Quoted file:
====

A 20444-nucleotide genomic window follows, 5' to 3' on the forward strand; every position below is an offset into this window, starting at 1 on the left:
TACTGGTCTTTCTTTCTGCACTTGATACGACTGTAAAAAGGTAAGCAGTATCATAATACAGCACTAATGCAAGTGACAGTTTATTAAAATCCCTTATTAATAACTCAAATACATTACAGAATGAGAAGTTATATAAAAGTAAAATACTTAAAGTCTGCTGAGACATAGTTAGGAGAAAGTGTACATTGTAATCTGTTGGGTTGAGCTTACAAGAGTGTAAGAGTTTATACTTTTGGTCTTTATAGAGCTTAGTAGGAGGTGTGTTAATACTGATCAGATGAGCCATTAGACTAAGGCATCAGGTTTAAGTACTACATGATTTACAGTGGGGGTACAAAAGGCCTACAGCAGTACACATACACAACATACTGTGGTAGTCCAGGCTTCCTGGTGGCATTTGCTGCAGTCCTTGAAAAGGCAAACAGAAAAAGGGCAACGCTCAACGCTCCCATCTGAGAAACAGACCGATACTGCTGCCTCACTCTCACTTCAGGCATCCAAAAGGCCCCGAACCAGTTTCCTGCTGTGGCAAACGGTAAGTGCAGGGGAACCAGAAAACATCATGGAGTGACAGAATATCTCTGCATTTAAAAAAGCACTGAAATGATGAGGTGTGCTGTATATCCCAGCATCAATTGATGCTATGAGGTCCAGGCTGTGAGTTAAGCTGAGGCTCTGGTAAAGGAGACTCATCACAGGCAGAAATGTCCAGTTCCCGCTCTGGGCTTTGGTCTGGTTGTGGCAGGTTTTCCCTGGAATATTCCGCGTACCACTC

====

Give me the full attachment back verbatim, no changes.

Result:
A 20444-nucleotide genomic window follows, 5' to 3' on the forward strand; every position below is an offset into this window, starting at 1 on the left:
TACTGGTCTTTCTTTCTGCACTTGATACGACTGTAAAAAGGTAAGCAGTATCATAATACAGCACTAATGCAAGTGACAGTTTATTAAAATCCCTTATTAATAACTCAAATACATTACAGAATGAGAAGTTATATAAAAGTAAAATACTTAAAGTCTGCTGAGACATAGTTAGGAGAAAGTGTACATTGTAATCTGTTGGGTTGAGCTTACAAGAGTGTAAGAGTTTATACTTTTGGTCTTTATAGAGCTTAGTAGGAGGTGTGTTAATACTGATCAGATGAGCCATTAGACTAAGGCATCAGGTTTAAGTACTACATGATTTACAGTGGGGGTACAAAAGGCCTACAGCAGTACACATACACAACATACTGTGGTAGTCCAGGCTTCCTGGTGGCATTTGCTGCAGTCCTTGAAAAGGCAAACAGAAAAAGGGCAACGCTCAACGCTCCCATCTGAGAAACAGACCGATACTGCTGCCTCACTCTCACTTCAGGCATCCAAAAGGCCCCGAACCAGTTTCCTGCTGTGGCAAACGGTAAGTGCAGGGGAACCAGAAAACATCATGGAGTGACAGAATATCTCTGCATTTAAAAAAGCACTGAAATGATGAGGTGTGCTGTATATCCCAGCATCAATTGATGCTATGAGGTCCAGGCTGTGAGTTAAGCTGAGGCTCTGGTAAAGGAGACTCATCACAGGCAGAAATGTCCAGTTCCCGCTCTGGGCTTTGGTCTGGTTGTGGCAGGTTTTCCCTGGAATATTCCGCGTACCACTC